The Tribune - Spectrum



Sunday, September 24, 2000
Keeping fit

Ending life in smoke
By B.K. Sharma

THE tobacco industry is finally under attack. In a historic settlement known as "Mastersí Settlement", the tobacco industry was made to pay 245 billion US dollars to 46 States of the USA over the next 25 years. This was an important event, not only because principally the anti-smoking lobby won a decisive battle, but it also brought out a large number of dark secrets of the tobacco industry.

Millions of pages of information about the tobacco industry and their petty tactics were made public. In the same year, the International union against Tuberculosis and Lung Diseases published a special news bulletin on Tobacco and Health (Vol.11) bringing out in detail the havoc wreaked by tobacco. It also focused attention on smoking in various countries, including India. Round about the same time a white paper on tobacco was put out by the Secretaries of State of Health of Scotland, Wales and Northern Ireland, highlighting the hazards of smoking. The world conference of WHO 1999 on "Tobacco or Health", held in Kobe, Japan, focused on the perils of smoking in women and youth. This year on the eve of the 11th World Congress on "Tobacco or Health" held in Chicago, USA, from August 6 and 7, WHO (WHO Bulletin Vol. 7), British Medical Journal (August 5, 2000) with an ugly looking picture of Marlboro and the Journal of American Medical Association have brought out special issues on smoking. They have brought out various aspects of health, economic, political and legal issues about tobacco.

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On July 14, this year another historic legal verdict was given in Florida, USA where damages worth 145 billion US dollars were given to smokers who suffered because of smoking. Last month again a report of the Committee of Experts set up by the Director-General of WHO, Dr Gro Harlem Brundtland was submitted. This committee has brought out that international community is not only struggling against addictive and medical consequences of tobacco but against an active, organised and calculating industry. The report gives details of the methods adopted by the industry to protect its interests at the cost of innocent citizens of the world, including the children and women.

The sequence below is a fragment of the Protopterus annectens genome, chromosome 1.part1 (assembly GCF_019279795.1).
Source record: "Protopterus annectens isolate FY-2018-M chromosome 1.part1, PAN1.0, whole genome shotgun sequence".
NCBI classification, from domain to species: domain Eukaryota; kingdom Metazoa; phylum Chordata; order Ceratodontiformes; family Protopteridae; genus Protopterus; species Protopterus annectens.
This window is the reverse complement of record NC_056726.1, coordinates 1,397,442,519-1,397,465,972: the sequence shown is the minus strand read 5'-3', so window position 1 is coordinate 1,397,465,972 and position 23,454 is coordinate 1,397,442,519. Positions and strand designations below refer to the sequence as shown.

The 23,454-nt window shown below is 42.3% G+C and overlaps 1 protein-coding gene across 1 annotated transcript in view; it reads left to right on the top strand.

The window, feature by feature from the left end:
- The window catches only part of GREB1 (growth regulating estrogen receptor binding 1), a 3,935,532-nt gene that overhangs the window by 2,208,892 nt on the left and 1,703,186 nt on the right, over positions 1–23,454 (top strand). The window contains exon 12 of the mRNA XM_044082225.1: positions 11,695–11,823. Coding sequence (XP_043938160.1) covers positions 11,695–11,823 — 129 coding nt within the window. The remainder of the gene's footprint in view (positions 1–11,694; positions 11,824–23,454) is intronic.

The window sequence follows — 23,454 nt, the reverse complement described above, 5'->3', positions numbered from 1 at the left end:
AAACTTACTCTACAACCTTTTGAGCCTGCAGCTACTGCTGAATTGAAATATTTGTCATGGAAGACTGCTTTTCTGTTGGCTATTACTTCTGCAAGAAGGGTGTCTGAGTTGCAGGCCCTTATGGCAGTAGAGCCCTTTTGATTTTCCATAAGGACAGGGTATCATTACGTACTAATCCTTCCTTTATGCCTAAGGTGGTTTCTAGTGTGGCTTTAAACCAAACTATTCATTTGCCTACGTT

The facts are too well known. But since smoking is still thriving, it is worth refreshing our memory as to what a burning cigarette is all about. A burning cigarette is the devilís own chemical factory. It produces about 4000 injurious chemicals of all varieties and if we only count few of them, I am sure it will frighten even the most fastidious of smokers. All these are poisonous. The list includes hydrogen cyanide (poison used in gas chambers), carbon monoxide (responsible for many accidental deaths), DDT, ammonia, urethane, arsenic, phenol, nephthalene, cadmium, vinyl chloride, acetone and, of course, the addictive nicotine.

Considering the fact that at the moment there are about 1.2 billion smokers in the world and there are nearly 400 million deaths every year of tobacco-related causes, one wonders why people go on smoking.